Public organizations in Korea have long been criticized for their ballooning debts and excessive employee benefits -- and the government is determined to end such practices.
They've finalized a plan to sell off their non-core assets, slash exorbitant benefits and streamline the overall business structure.
As the first step to overhaul nearly 300 public institutions, the finance ministry has ordered them to reduce their debt by some 50 billion U.S. dollars over the coming years.
The goal is to lower the combined debt level of these organization to 187 percent by 2017, down 34 percentage points from 2012.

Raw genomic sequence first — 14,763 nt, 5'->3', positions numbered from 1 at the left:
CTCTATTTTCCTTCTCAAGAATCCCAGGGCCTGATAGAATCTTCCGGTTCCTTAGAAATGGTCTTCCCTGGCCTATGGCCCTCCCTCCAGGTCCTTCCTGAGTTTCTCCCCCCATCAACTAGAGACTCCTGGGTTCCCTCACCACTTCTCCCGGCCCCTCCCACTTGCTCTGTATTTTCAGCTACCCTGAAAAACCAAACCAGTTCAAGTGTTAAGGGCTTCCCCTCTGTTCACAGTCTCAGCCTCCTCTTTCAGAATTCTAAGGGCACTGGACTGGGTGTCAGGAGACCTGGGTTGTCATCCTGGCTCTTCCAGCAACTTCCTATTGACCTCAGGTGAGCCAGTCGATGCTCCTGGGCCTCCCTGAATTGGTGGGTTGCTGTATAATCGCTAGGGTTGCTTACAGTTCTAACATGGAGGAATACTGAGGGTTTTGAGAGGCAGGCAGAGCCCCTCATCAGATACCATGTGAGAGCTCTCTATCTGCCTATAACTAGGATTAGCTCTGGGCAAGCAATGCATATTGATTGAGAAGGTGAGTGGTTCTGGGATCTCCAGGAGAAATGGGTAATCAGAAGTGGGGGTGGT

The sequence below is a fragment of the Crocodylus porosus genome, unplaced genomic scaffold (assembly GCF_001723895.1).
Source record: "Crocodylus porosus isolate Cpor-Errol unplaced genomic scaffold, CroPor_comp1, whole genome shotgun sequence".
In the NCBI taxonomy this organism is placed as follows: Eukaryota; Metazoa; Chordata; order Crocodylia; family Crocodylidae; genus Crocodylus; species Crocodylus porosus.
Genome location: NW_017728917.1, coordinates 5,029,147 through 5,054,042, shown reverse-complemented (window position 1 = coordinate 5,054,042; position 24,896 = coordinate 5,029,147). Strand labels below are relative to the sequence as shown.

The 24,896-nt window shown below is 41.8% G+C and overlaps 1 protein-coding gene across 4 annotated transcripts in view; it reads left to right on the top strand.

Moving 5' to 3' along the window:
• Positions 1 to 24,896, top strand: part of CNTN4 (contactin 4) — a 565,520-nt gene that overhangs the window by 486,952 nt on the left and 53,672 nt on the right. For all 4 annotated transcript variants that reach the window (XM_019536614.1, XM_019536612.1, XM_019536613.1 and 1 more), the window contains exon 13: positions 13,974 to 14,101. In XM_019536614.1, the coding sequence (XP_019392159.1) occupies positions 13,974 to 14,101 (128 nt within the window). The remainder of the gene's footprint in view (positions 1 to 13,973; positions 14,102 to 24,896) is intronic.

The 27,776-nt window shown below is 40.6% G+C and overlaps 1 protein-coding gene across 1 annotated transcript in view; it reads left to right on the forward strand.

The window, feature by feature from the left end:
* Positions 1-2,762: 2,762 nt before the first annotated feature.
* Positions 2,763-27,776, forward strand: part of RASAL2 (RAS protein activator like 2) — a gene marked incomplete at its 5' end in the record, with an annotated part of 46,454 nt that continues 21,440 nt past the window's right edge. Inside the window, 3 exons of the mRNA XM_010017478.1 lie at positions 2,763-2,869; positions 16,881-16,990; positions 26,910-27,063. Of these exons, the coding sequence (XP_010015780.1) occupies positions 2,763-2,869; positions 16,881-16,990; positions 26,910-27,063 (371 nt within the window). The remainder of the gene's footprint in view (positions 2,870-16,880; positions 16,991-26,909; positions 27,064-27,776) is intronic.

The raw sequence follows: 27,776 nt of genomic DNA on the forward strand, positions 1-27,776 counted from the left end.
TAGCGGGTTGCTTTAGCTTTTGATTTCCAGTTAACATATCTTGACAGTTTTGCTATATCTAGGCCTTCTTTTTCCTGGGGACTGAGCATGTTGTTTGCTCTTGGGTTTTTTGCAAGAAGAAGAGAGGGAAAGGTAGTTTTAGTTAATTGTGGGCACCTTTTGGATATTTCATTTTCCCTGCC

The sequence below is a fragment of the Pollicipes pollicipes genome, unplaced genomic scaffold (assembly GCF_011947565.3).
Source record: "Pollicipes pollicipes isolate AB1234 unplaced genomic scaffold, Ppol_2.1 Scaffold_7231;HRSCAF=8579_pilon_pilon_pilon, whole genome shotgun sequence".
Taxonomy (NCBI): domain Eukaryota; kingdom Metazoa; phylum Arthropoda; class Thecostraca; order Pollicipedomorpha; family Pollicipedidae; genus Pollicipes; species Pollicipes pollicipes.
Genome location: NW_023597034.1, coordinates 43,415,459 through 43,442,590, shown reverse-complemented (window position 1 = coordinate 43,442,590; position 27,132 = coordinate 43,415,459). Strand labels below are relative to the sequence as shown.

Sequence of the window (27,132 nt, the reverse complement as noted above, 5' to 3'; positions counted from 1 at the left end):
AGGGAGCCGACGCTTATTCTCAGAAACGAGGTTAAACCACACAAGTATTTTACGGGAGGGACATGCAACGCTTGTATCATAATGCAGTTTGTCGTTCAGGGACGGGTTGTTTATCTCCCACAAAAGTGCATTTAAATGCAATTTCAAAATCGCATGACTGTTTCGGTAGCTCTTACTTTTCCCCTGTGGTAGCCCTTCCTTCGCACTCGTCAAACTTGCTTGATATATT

The government will conduct an interim evaluation of their debt-reduction efforts in the second half of this year.
If the organizations' progress is deemed unsatisfactory, their CEOs could be replaced and the salaries of their employees frozen.
Welfare benefits for employees could also be axed.
Welfare spending at the institutions will be slashed by an average of 700 dollars per person a year -- down a quarter from last year.
The measures are part of a three-year economic innovation plan announced by President Park Geun-hye in February to "normalize" the public sector.
Song Ji-sun, Arirang News.